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2013 Tribeca Film Review: "Flexing" Goes Mainstream in 'Flex is Kings'

  • By Vanessa Martinez
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  • April 20, 2013 12:56 PM
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  • 1 Comment
I have always found the body-contorting dance form of street dancing, contemporarily known as “flexing”, to be a creative and exhilarating art form. The documentary Flex is Kings, directed by Deidre Schoo and Michael Beach Nichols, manages to reaffirm those original perceptions of the very competitive urban dance movement. However, aside from showcasing “flexing’s” relevance as a formal art form, Kings didn’t exceed my expectations as a feature documentary. Set in Brooklyn, East New York, Kings focuses on the lives of Jermaine "Flizzo" Clement and Jonathan "Jay Donn" George. Flizzo, a bearded, heavy-set dancer, distinguishes himself with a ‘punchline’ trick of a having a bird flying from his mouth. The film also documents Flizzo’s homelife: an unstable relationship and a newborn daughter. What resonates with his story is Flizzo’s passion for dancing and battling against all odds, especially when it comes his economic and personal woes. Jay Donn, another icon of the dance movement, lives with his mother and very supporting girlfriend. His story is the most touching and fascinating. Donn is hired by a dance company to star in a new adaptation of Pinocchio and gets a chance to tour Europe for the play. Donn is thrilled about the opportunity, and through practice and determination, he’s able to learn a choreographed routine and adapt to different styles of classical dance. One thing I have been curious about and which wasn’t covered in the documentary is the origin of flexing. I thought Flexing had its roots in hip-hop and 70/80’s breakdancing (although it certainly has to influence flexing); however, upon further research, "flex” is said to have evolved from the Jamaican dance “bruk-up”. The filmmakers missed an opportunity to make a more thorough documentary about the art form itself. Another frustrating aspect while viewing is some of the editing, which cuts away to the crowds throughout some of the most thrilling dance sequences during battle scenes. I would have also appreciated to have seen addressed, especially since the documentary is set in New York City, the lives of dancers who try to make ends meet dancing in trains, which is quite common. The documentary could perhaps serve best to banish stereotypes surrounding those who decide to partake in this subculture. They are hardly gangsters; this lifestyle helps these young men to escape a life of selling drugs, gang and street life, and hence allow for them to channel their emotions and express themselves creatively. It is unfortunate that the filmmakers didn’t delve more into the foundation and background of “flexing”. It would have also made for a more compelling documentary to showcase the dancers’ detailed footwork and overall technique. Yet, Flex is Kings is still recommended viewing. The dancing and ardent fervor of its subjects are enough to keep you engaged. Along with the documentary’s competent score and cinematography, Kings brings the “flexing” underground movement to mainstream audiences, who should be enlightened by the passion and ability of its main players. NEW Trailer: Flex Is Kings from Flex Is Kings on Vimeo.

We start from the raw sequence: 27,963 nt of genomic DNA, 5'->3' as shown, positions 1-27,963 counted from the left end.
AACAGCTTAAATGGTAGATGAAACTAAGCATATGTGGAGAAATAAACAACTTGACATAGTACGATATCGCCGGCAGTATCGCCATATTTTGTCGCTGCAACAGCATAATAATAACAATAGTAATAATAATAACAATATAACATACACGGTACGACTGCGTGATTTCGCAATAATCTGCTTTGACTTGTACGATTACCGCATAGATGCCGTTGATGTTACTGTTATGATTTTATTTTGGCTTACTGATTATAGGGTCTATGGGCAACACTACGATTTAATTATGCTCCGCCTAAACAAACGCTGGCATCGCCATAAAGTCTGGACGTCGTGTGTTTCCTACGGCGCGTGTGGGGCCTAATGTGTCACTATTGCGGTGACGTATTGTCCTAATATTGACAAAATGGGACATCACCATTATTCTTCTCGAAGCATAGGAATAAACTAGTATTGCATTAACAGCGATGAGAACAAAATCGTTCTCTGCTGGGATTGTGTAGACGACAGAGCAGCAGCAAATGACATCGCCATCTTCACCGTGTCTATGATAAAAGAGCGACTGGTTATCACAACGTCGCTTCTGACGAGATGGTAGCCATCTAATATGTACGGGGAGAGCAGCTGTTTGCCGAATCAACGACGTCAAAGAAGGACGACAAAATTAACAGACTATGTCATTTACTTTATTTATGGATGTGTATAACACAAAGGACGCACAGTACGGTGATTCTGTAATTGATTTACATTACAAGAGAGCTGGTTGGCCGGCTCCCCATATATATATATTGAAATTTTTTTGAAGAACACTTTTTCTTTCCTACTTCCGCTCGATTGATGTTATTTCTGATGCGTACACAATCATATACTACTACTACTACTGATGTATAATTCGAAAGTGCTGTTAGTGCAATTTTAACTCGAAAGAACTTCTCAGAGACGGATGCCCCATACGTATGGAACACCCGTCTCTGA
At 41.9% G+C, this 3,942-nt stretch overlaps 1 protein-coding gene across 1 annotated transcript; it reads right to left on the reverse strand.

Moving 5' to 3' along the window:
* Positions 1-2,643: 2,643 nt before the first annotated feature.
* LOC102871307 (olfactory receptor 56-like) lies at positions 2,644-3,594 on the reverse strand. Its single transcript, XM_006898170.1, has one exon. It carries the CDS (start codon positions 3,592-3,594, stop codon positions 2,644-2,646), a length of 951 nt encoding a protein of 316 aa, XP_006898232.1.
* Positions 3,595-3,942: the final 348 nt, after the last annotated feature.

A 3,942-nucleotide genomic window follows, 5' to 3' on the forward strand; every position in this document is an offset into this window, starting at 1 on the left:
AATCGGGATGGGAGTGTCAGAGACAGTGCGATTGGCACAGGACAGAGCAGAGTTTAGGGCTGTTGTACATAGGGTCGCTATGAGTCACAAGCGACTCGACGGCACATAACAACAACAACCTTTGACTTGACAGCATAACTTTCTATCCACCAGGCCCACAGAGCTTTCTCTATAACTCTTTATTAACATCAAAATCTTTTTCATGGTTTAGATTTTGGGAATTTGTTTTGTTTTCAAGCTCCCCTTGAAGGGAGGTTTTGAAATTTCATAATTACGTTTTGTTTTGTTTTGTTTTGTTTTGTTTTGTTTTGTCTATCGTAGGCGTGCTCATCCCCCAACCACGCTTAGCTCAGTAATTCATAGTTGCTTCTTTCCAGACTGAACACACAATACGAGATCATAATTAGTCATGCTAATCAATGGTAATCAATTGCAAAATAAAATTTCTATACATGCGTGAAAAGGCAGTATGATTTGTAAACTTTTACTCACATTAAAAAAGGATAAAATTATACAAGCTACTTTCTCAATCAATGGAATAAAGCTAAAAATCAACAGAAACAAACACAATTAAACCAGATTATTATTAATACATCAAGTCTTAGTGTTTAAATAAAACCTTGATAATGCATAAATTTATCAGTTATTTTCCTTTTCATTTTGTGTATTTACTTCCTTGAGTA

Watch Trailer for Upcoming ESPN Documentary 'The Clemente Effect'

  • By Vanessa Martinez
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  • January 24, 2013 11:18 PM
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  • 0 Comments
The Clemente Effect, a new ESPN documentary on the life of the late Puerto Rican baseball right fielder, is slated to debut in the sports network soon.